It’s Thursday afternoon and the pious courtyard of the Dargah Yousufain reverberates with Sufi music – the Qawwali. While the Qawwals render their compositions, the devotees lend an ear to the music, a traditional practice at the place.

In his early 60s, Qadir Ayyazi, one of the performers at the holy shrine, rendered the ‘Is karaam ka karu shukar kaisa aada’ composition, made famous by noted Sufi singer Nusrath Fateh Ali Khan. The visitors listen to the ‘kalam’ and praise the performers.

“I come here every Thursday and sing qawwali in praise of the Saint. Almost all artistes visit some or the other shrine in the city and sing it. It is a mark of respect to the saints and our way of making offerings,” he says.

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The singer gets anywhere between Rs 600 to Rs 700 per sitting on crowded days — Thursday, Friday and Sunday — but for the rest of the week, the crowd is scarce.

“It’s not all about money. We get meagre amounts from the public for a sitting. It is about keeping the tradition alive,” says Ayyazi. Of course, he demands money for private functions or Urs celebrations.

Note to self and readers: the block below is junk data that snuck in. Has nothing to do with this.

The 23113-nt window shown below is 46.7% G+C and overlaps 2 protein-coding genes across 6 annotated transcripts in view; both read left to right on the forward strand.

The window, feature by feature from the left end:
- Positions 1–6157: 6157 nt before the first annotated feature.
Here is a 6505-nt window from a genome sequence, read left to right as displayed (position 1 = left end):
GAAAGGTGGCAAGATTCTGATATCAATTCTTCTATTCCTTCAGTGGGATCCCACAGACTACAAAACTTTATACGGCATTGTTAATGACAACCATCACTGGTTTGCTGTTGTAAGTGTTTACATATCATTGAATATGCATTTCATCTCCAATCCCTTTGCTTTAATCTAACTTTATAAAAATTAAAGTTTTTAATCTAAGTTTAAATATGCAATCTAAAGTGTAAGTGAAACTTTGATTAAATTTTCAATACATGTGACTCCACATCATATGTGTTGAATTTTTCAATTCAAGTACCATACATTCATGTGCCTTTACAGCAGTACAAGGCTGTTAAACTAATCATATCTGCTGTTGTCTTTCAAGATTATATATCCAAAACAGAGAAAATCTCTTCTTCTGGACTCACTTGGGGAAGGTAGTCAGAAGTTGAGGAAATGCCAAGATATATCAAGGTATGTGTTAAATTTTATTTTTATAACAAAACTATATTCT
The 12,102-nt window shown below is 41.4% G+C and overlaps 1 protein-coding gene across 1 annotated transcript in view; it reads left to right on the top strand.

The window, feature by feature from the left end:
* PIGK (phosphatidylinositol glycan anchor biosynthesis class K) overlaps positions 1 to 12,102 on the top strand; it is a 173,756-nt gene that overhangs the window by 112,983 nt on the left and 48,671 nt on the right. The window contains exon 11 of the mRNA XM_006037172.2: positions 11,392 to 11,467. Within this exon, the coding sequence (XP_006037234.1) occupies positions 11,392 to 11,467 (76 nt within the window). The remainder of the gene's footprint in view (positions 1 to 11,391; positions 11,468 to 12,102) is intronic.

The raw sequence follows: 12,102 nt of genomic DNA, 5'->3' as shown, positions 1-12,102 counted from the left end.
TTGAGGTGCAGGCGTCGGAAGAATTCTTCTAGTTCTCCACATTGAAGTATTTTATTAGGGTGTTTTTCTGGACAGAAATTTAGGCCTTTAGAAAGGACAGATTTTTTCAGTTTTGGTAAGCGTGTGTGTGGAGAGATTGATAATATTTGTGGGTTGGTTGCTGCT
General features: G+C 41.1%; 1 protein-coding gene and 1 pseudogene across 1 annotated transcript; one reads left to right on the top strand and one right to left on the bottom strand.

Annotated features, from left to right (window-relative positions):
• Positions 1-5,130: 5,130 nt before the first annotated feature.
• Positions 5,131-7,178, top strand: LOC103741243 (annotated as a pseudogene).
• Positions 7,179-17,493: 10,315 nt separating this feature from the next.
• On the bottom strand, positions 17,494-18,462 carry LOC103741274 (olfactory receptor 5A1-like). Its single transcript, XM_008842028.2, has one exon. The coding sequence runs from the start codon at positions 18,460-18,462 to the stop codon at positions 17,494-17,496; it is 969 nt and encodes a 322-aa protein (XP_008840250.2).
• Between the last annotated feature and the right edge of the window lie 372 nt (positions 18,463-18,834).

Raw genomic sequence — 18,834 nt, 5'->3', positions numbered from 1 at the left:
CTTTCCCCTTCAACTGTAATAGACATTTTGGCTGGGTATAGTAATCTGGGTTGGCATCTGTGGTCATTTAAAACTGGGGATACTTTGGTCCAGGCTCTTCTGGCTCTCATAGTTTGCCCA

Managements of several shrines in the city such as Baba Sharfuddin at Pahadishareef, Hazrat Jahangir Peera at Kothur near Shadnagar and a few others allow qawwals to sing on the premises.

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The playing of recorded music at religious functions in colonies is robbing the income of the traditional qawwals, who usually don a sherwani over a kurta pyjama pair and turn up for the event.

“To keep the tradition alive, many of us taught the art to our children. But not all are willing to take it forward because of the uncertainty. Many are taking up different vocations,” said Syed Kamal, a singer from Shaheennagar.

There are a few from the city who have reached the next level. Naseer Ahmed Khan and his brother Nazeer Ahmed Khan of Pathergatti are acclaimed artistes. “Our ancestors — Miyan Darghai and Miyah Nizahi — were trained by Hazrat Amir Khusro, the famous poet, scholar and musician of the 12th century. Since then, qawwali has been in our blood,” says Naseer Ahmed Khan. He agrees that the appeal among the public has indeed come down. “Qawwali is more of a cultural event now,” he adds.

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“More of western music is now being pumped into qawwali. The ‘real’ Sufi singers are all vanishing, and the new crop is now going in for a remix version. But still, we stress and practise the classical form,” says Ahsan Hussain Bande Nawaz of Malakpet. #KhabarLive

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